Have you had a call from a personal travel adviser yet? In some parts of the country, they are knocking on doors and offering tips on responsible travel. It is a government initiative, financed by the Local Sustainable Transport Fund, and its aim is to encourage more of us to leave the car at home when we shop, or go to work.
The scheme has drawn a predictable blast of amused contempt from traditionalists in the media who have huffed and puffed about the nanny state, and the cost to the public purse. The Taxpayers' Alliance, an ever-reliable source of why-oh-why soundbites on these occasions, has described such campaigns as "silly... They don't address the real issues facing commuters or packed trains."
As is so often the case when there are attempts by central government to change the way we consume and waste, the criticism is wide of the mark and the idea, modest as it is, rather sensible. It recognises, albeit in a tentative manner, that worrying about the environment and investing in expensive renewable energy schemes are all very well, but are largely meaningless while we remain deeply and unapologetic in thrall to the car.
It is not just that unnecessary driving by millions of us every day is an obvious waste of fossil fuel. There is now something about the automobile which seems to bring brings out the worst in our natures. We are more arrogant and selfish when behind a steering-wheel; other people, beyond the screen, mean less to us than if we were among them. Enclosed in the solid interior of our car, with its familiar smell and seat position and sounds, we lose what little patience and empathy we ever had with the outside world. It is both a refuge and a fighting vehicle, taking on the enemy. When that car door slams behind us, the Big Society no longer exists.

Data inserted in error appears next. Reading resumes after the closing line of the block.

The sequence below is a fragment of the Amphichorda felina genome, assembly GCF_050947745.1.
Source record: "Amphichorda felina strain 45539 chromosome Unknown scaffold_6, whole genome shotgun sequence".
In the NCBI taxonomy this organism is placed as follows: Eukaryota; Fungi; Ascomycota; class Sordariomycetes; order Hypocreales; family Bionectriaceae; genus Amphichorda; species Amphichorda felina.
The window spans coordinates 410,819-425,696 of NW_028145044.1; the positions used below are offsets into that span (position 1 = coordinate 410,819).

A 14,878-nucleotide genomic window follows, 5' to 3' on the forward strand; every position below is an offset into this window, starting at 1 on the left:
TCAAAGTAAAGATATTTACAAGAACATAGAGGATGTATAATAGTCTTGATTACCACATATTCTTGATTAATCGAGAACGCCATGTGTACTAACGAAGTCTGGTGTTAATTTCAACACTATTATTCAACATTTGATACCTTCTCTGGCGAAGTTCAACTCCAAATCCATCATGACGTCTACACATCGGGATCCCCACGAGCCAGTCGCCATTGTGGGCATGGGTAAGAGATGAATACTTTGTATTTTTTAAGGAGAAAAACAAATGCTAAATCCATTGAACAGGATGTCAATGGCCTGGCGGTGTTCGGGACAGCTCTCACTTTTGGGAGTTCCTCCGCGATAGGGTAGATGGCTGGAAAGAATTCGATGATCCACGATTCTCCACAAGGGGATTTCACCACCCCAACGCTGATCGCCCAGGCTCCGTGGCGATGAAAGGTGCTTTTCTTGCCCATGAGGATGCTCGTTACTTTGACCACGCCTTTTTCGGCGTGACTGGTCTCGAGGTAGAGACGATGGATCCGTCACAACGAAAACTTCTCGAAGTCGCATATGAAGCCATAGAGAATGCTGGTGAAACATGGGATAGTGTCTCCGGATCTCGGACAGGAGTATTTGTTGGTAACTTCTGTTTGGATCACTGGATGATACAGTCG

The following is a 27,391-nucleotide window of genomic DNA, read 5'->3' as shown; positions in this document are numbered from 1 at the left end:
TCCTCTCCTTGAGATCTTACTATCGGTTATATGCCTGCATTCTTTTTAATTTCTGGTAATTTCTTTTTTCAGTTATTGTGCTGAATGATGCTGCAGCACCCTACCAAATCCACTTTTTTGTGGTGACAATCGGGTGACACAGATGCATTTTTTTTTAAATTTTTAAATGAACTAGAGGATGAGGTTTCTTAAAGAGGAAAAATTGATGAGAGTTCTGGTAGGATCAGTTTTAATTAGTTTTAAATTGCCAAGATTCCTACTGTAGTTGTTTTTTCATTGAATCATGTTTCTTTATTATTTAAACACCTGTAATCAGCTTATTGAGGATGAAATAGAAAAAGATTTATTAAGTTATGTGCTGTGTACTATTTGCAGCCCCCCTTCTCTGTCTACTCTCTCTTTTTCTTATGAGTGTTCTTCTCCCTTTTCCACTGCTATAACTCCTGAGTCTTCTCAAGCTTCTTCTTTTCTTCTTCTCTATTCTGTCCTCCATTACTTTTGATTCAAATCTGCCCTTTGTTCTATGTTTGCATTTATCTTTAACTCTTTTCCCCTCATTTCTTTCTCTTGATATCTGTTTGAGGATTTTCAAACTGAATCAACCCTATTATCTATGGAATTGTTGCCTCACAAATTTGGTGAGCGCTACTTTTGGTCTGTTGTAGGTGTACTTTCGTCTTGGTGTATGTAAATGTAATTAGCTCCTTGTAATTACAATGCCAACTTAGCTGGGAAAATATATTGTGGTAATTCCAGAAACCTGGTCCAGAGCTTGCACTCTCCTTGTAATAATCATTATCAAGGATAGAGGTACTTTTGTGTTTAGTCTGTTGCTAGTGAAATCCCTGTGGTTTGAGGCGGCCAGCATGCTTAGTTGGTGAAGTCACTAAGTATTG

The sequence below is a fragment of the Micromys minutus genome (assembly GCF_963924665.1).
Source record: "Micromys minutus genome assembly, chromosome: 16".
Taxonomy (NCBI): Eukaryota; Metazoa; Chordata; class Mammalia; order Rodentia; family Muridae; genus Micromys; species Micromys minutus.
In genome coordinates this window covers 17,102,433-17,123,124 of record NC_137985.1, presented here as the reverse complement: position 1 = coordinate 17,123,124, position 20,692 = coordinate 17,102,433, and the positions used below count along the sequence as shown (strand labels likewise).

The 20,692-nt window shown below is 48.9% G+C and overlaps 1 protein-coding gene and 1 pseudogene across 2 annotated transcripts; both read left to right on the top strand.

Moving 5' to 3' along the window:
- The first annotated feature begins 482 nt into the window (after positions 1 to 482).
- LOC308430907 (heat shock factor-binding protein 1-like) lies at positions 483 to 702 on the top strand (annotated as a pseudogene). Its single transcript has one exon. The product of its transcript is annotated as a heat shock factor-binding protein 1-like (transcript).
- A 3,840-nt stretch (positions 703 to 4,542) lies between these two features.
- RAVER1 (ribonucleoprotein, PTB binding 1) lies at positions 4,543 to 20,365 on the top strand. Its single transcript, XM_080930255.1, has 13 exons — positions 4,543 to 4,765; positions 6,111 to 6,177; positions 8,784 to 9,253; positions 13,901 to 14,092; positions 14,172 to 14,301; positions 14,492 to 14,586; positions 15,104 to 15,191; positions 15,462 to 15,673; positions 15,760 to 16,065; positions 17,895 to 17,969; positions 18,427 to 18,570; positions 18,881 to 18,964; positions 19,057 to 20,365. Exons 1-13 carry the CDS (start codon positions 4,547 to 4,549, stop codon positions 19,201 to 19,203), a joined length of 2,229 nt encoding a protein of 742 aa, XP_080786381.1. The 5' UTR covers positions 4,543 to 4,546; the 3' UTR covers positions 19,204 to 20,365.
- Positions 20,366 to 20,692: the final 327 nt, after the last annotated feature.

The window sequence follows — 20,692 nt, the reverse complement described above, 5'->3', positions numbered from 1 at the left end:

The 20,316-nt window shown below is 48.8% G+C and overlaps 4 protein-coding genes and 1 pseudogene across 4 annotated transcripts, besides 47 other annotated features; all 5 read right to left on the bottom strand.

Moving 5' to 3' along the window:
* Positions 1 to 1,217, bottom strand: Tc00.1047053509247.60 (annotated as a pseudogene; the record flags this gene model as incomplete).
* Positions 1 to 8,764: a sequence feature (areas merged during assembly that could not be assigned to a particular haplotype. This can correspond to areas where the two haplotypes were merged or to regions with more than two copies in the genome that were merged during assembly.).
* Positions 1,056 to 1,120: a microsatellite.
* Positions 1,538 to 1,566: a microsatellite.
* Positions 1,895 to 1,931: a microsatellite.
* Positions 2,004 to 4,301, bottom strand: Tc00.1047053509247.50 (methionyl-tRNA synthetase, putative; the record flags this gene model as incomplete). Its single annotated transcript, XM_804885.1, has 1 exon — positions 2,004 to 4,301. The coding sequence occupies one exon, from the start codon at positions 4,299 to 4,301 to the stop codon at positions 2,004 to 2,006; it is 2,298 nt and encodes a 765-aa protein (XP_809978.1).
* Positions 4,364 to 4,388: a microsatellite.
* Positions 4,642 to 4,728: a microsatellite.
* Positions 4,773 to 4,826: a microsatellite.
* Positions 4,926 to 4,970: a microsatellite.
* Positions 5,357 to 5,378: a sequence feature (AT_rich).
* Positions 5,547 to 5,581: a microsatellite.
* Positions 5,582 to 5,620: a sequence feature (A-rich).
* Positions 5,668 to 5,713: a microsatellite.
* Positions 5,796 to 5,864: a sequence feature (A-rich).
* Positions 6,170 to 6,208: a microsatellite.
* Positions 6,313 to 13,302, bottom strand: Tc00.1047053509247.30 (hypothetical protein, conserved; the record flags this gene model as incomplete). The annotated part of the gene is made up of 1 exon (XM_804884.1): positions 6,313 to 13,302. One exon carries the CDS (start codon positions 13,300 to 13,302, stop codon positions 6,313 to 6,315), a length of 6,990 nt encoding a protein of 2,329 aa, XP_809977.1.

It may take a while to get used to the idea that car culture is now somewhat toxic. It has had a good run, first as the focus of great rock songs from Chuck Berry, Ry Cooder or Bruce Springsteen, and as the star of Hollywood road movies. It has even, thanks to JG Ballard, had its moment of perverse eroticism.
Now, though, it is doing us harm. The briefest glance at an episode of Top Gear tells you more than enough about the grim effect on character and wit that modern car-addiction can have. It represents and excuses a sort of cosseted arrogance, a love of size and power, a bleary contempt for those with smaller engines or even, unthinkably, no engines at all.
Away from the TV studio, the way driving influences human behaviour is even less amusing, as Aberystwyth has been discovering this summer. Six weeks ago, the town lost its three traffic wardens. "We thought," the head of local highways told the Sunday Telegraph, "that at the very least this would be an interesting experiment, and there would be a good chance of the town showing what it could do."
It did. Unregulated, the drivers of Aberystwyth have ignored yellow lines, blocked entrances, grabbed spaces for the disabled, crashed into shops, abused those trying to make deliveries and fought with one another.
Here, not around some freeway in Los Angeles, is the true Carmageddon. In the words of the chairman of the local chamber of commerce, the town has been "spiralling towards a kind of Lord of the Flies state of anarchy where no one gives a stuff for anyone."
Perhaps it is time to start thinking about cars rather differently. They may be necessary to everyday life, but they are no longer a force for good. Door-to-door personal travel advisers can play a small role in changing attitudes, but in the end social pressure will be the thing. One day perhaps, the car culture will loosen its grip, and burning around the roads in a Clarksonesque manner will be considered self-indulgent and slightly silly.